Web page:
Join Mike Figliuolo for an in-depth discussion in this video Prioritizing your efforts, part of Building High-Performance Teams.
- Once you've created a list of initiatives that you're going to pursue to help you achieve your vision you need to evaluate those initiatives according to objective criteria for comparing them to one another because ultimately you need to prioritize those initiatives and the ones you're going to pursue are the ones that meet the majority of your objective functions. I like to use a tool that I call "strategic filters" for doing this evaluation. Those strategic filters are going to be based upon the objective functions of your organization and the goals that you find to be important.
Once you've constructed your strategic filters you're going to assess every single initiative relative to that set of filters. So allow me to illustrate. Let's say our company is growing and we're also trying to expand internationally and we really want to launch some new products, so we're going to create two types of filters. The first filter set is going to be qualitative. The second filter set is going to be quantitative. So I may construct evaluation filters that look at things like: Is the product new? Is it going to leverage our existing brand or is it white label and non-branded? Is it going to help us be global or is it focused on domestic markets? Lastly, is the product simple or is it going to be complex to launch? Those qualitative filters will help me assess those products and those initiatives based upon my goal of taking my brands global.
Once I've decided if they're a fit with the qualitative filters I also need to look at the numbers and I may have three sets of numbers that I consider as my financial filters. I may look at the net present value of the initiative. I might consider the internal rate of return of that initiative, so if I invest money what's the return I'm going to get on it? Lastly, I might look at the impact of that initiative on my total growth rate for the organization.
Having that complete set of filters will enable me to evaluate initiatives and identify the ones that are going to drive the most objectives as well as rule out or de-prioritize the ones that don't help me achieve my goals. Allow me to walk through an example. Let's say I have a new product. It's going to have our brand on it and I'm going to launch it in Asian markets and my company is mostly based in the United States. This is going to be a brand new product that nobody has ever seen before in Asia.
So now I'm going to evaluate that initiative, that project against my strategic filters, both in terms of the qualitative ones and the quantitative ones. Let's look at this initiative. I already said that this is going to be a new product that nobody in Asia has ever seen before, so it would pass that filter. It's also going to be a branded product, something that's going to carry our brand into that Asian market, so, again, it would pass that filter.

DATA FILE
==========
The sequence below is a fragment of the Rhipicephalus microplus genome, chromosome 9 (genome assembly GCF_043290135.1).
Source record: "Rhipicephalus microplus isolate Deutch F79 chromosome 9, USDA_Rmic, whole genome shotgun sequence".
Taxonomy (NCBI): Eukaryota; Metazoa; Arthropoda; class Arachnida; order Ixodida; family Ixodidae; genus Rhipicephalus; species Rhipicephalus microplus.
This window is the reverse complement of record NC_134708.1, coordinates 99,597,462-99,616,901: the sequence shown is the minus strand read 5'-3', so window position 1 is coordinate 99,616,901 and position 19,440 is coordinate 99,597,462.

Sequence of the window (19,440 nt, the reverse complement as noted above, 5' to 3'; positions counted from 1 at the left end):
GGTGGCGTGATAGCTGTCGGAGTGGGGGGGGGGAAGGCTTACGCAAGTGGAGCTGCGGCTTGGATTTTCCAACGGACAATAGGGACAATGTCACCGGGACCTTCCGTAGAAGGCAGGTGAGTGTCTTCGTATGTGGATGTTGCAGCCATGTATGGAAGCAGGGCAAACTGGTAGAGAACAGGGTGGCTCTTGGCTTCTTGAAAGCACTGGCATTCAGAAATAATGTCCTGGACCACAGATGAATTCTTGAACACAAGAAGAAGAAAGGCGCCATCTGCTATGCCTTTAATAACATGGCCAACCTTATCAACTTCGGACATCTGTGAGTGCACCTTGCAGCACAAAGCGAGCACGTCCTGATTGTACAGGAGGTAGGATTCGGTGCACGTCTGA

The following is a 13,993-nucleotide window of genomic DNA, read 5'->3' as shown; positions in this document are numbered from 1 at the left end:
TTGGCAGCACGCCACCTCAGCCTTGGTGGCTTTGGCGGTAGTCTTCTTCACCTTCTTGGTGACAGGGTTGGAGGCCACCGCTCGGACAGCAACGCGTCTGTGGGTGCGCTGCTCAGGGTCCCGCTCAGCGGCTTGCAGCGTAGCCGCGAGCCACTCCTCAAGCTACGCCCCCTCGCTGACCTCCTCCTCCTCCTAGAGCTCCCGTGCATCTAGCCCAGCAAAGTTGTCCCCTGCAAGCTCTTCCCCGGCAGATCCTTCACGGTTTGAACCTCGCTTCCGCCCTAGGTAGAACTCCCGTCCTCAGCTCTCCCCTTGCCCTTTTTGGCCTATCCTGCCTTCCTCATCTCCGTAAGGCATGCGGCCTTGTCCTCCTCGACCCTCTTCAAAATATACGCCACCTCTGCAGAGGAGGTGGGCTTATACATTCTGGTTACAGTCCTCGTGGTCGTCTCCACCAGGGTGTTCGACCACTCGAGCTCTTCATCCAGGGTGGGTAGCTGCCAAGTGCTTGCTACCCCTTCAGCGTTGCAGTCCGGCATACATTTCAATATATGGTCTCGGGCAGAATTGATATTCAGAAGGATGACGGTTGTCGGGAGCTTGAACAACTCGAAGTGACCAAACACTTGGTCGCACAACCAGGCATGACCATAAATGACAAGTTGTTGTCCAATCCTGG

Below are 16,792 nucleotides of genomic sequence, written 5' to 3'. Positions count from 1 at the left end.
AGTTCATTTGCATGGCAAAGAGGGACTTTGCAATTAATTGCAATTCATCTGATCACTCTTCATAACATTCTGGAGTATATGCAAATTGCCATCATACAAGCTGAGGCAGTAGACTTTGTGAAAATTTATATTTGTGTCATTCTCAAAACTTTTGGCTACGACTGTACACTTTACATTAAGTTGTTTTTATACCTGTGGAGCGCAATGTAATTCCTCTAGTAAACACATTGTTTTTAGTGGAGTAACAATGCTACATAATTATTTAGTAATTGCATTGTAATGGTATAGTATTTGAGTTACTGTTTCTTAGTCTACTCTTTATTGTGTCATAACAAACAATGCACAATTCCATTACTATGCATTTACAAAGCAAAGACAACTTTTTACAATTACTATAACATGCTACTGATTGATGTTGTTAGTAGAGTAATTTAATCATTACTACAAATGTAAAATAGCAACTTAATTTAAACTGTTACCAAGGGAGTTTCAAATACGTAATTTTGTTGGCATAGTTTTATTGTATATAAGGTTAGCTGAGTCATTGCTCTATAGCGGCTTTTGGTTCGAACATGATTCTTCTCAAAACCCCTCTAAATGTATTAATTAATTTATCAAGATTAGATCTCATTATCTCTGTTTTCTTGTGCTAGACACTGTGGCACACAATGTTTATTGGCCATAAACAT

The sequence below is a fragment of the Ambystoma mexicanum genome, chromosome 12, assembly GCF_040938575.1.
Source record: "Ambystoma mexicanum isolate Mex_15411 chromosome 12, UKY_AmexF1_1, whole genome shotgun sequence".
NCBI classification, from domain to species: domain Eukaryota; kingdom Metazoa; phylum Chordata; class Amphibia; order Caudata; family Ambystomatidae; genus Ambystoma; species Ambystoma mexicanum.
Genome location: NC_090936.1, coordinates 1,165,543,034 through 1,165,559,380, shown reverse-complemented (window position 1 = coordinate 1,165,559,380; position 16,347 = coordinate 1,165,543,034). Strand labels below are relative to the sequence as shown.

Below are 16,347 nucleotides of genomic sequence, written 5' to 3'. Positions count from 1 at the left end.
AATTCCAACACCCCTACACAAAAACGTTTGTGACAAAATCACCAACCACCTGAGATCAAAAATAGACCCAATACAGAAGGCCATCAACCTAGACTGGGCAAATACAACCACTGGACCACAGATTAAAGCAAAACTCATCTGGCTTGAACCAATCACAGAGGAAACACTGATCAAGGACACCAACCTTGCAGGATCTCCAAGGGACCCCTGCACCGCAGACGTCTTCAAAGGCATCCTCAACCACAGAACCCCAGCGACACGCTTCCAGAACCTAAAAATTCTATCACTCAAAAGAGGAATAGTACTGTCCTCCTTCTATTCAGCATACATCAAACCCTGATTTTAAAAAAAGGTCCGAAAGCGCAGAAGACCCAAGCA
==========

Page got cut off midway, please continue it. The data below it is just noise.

Now clearly expanding into Asia is going to help me achieve that goal of being global. Now unfortunately this new product is highly, highly complex. So according to my strategic filter of launching simple products it's not going to pass that filter. That doesn't mean I'm not going to pursue the initiative. It just doesn't score well against that criteria.
Now as we look at the financial filters and the quantitative evaluation of this initiative I may find out this has a net present value of five million dollars over the life of the launch so it would pass my NPV filter. I may also find out that the internal rate of return is 40 percent which is exceedingly high and may exceed my internal rate that I expect of 10 percent, so it would pass that filter.
Unfortunately, the market isn't quite large enough for it to drive the corporate growth rate where I want it to be, so it might not pass that filter. I now have a profile of that particular initiative and how it's going to help me achieve my organization's goals, and later on when I evaluate all the other initiatives in my portfolio I'll then be able to compare initiative against initiative and see which ones are going to help me achieve my goals more than the others.
So your set of strategic filters should be based upon the objectives of your organization and then as you evaluate your initiatives against them you're going to decide whether it passes a filter or fails or you can use a high, medium, low as you evaluate each initiative against those filters and having done that evaluation you'll be prepared to move into a prioritization process.
Lynda.com is a PMI Registered Education Provider. This course qualifies for professional development units (PDUs). To view the activity and PDU details for this course, click here.
The PMI Registered Education Provider logo is a registered mark of the Project Management Institute, Inc.
- Creating a compelling vision and mission for your team
- Understanding the resources your team needs to succeed
- Recruiting the right people
- Balancing workload
- Setting goals
- Empowering people
- Resolving conflict
- Building bench strength and succession plans<br><br>
- The PMI Registered Education Provider logo is a registered mark of the Project Management Institute, Inc.